Democracy is a vastly complex political system, and it would be naive to argue that the mood of the electorate is the only factor that determines political outcomes and government policies. While the electorate is the driving force behind the makeup of the legislature and its politicians, there are other forces influencing lawmakers and pushing a nationalist agenda. Lobby groups are a natural reality in liberal democracies, and Japan is no different in that regard. As discussed in previous sections, Japan’s government under Koizumi and Abe have made strident shifts towards more nationalist policy platforms, and lobbying has been critical to this. The largest and most influential lobby group is known as Nippon Kaigi, or the Japan Conference.[34] Nippon Kaigi exerts incredible influence on elected officials, and many members of the Cabinet, including Prime Minster Abe himself, are also active members of Nippon Kaigi.[35] The organization is a radically conservative, nationalist, and revisionist group that lobbies on behalf of nationalist causes. Some of the group’s stated goals are the restoration of the Emperor as head of state, a dramatic rewriting of the constitution, nationalist education in schools, and significant increases in defense spending.[36] The influence of the organization cannot fully be known due to its secretive nature, but Nippon Kaigi’s connections to elected officials is undeniable. One important statistic to consider in understanding the influence of Nippon Kaigi in the national government is the proportion of Nippon Kaigi members in Abe’s cabinet. As of 2017, 15 of the 21 members of the Abe Cabinet, Japan’s executive and most powerful branch of government, were members of Nippon Kaigi.[37] While the amount of influence the group has on these elected officials can be debated, it is undeniable that the policy initiatives enacted by the Abe Cabinet since 2012 have been largely in line with Nippon Kaigi goals, such as constitutional revision.[38] The success of such a blatantly nationalist organization in national politics is due in large part to shifting public opinion and rising nationalism in the Japanese populace. Nippon Kaigi enjoys the financial backing of Reiyūkai and Jinja Honchō, Japan’s largest Buddhist and Shintō religious organizations, respectively.[39] This is highly significant, as it suggests that Nippon Kaigi is almost entirely funded by donations from worshippers throughout Japan. The role of lobbying cannot be ignored when attempting to explain changes in government policy. The spectacular rise of such a powerful and outwardly nationalist group clearly demonstrates changing Japanese attitudes towards nationalist ideas.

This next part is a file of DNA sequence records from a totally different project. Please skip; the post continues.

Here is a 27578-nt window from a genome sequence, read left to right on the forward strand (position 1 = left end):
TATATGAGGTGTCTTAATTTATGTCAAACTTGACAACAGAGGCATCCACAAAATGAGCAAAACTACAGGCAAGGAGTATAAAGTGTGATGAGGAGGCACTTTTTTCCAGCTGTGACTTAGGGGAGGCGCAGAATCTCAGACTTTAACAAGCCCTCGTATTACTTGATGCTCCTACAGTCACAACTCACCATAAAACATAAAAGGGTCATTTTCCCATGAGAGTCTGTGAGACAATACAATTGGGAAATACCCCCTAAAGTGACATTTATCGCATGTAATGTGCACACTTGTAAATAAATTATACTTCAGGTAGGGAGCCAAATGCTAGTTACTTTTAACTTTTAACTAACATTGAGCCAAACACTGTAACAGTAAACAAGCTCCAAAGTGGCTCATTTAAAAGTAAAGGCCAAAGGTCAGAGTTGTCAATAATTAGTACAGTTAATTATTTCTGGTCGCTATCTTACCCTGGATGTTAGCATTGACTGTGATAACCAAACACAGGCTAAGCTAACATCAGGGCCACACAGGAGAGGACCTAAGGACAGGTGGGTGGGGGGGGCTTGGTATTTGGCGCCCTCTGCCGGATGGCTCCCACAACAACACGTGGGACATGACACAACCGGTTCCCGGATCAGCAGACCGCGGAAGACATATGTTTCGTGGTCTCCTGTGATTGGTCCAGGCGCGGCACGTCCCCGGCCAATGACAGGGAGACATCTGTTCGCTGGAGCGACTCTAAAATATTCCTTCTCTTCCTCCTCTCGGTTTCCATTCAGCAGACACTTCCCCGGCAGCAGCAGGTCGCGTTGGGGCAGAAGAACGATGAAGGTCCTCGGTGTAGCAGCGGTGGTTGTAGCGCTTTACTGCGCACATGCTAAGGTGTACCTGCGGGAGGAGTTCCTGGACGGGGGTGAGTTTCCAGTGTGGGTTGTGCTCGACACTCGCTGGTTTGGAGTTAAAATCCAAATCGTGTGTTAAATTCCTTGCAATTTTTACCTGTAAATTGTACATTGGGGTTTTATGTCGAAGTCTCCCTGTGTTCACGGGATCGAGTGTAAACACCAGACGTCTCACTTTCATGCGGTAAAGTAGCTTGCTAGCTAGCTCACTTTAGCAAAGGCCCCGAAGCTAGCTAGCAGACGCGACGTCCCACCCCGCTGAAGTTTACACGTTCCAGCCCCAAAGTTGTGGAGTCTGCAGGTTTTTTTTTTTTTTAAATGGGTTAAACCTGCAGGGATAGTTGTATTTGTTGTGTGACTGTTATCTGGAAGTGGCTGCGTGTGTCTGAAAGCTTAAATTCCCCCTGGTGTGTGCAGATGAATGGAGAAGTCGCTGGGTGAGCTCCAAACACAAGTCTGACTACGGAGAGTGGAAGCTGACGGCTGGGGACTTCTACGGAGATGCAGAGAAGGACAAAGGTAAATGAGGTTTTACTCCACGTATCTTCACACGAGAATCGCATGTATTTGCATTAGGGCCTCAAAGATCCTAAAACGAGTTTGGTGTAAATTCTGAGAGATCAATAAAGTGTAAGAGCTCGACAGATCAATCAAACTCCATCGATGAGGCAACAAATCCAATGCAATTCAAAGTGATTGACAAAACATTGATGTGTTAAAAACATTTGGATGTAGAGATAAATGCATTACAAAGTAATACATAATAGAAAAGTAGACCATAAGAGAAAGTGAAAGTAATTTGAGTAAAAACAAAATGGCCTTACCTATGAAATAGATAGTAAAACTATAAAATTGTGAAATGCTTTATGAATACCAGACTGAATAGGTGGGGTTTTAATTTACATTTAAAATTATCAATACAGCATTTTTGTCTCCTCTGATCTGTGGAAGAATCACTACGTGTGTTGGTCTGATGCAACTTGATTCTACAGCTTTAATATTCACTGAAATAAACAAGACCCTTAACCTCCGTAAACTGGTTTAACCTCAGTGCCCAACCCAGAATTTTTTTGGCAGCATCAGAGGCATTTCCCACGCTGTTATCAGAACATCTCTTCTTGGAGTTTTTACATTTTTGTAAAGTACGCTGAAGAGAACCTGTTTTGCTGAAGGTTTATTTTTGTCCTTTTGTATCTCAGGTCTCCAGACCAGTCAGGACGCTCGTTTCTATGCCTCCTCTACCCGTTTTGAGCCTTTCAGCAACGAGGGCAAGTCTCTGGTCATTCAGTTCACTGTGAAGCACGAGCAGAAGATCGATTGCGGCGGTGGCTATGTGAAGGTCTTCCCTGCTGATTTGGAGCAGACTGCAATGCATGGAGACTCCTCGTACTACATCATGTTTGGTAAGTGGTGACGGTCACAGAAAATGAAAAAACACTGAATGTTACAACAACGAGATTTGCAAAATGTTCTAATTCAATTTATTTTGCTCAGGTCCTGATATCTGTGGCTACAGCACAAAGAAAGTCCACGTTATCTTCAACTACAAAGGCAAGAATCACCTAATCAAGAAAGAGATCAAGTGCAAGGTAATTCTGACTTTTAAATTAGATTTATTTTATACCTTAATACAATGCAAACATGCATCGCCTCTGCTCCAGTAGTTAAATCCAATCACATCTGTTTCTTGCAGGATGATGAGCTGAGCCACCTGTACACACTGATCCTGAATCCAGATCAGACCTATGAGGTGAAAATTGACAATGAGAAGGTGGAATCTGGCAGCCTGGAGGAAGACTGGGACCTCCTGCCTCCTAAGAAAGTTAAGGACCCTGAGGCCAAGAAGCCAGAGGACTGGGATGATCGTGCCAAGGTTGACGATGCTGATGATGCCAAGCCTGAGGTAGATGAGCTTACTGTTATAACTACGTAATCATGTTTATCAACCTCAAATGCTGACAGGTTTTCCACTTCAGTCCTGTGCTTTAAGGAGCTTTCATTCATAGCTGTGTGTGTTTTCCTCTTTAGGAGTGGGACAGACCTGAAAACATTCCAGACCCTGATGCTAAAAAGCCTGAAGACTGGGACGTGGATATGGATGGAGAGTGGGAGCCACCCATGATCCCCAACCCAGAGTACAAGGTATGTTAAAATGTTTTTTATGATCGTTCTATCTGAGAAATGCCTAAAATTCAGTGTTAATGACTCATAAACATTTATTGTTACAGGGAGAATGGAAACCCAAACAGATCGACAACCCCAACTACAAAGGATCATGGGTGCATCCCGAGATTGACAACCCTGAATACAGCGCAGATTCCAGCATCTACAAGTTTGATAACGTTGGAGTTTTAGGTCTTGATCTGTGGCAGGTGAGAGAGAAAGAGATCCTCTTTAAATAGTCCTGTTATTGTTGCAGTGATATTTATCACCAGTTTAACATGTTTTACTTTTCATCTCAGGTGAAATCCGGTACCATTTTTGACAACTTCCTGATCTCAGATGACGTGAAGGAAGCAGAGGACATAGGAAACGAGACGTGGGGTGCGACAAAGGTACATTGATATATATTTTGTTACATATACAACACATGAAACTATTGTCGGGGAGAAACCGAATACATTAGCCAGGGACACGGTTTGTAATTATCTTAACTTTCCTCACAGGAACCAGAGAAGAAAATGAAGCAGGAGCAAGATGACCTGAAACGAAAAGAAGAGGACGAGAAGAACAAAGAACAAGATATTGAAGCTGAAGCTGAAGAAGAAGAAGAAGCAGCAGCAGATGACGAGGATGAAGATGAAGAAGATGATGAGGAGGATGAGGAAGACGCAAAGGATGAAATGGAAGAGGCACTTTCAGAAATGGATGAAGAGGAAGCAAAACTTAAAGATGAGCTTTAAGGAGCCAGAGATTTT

Japan, through most of the post-war period, enjoyed incredible levels of economic growth and relative political stability. The post-war order was based on an adherence to pacifism, which had been enshrined within the American-drafted constitution at the end of the war. With the turn of the 21st century, however, there has been significant evidence to suggest that the post-war pacifist order is being challenged by a new generation of Japanese politicians and citizens. Nationalism, a concept which had been largely taboo in the post-war period, has once again appeared in political discourse, and the Japanese public have shown that they are not abhorrent to nationalist ideas, as they were in the past. This paper has demonstrated the interplay between government, the electorate, and the nationalist lobby when it comes to shaping Japan’s political future. Government policy and discourse in recent years has clearly reflected a new affinity for nationalist ideas, from constitutional reform to expansions of military expenditures. This paper has clearly highlighted the link between public mood and opinion with government policy. As Japanese youth continue to feel a significant degree of external threat from Japan’s neighbours, they will continue to push an agenda of increased securitization and nationalist xenophobia. While much of this is rhetoric, it cannot be denied that these feelings of anxiety have had clear implications in the public sphere. In addition, the rise of lobby groups such as Nippon Kaigi have demonstrated the pervasiveness of the nationalist lobby in government. Direct linkages between the radically conservative and nationalist group with the Abe Cabinet further highlight the growing importance of nationalist discourse in Japanese politics. The shifts away from the status quo highlighted in this paper demonstrate the growing acceptance of nationalist ideas in Japanese public life. As external pressures and threats to Japan continue to grow and develop in East Asia, it can be expected that this trend towards increased nationalism will continue. Japanese society exists in a time of political uncertainty, and government policy will continue to be shaped evolving attitudes of the Japanese public.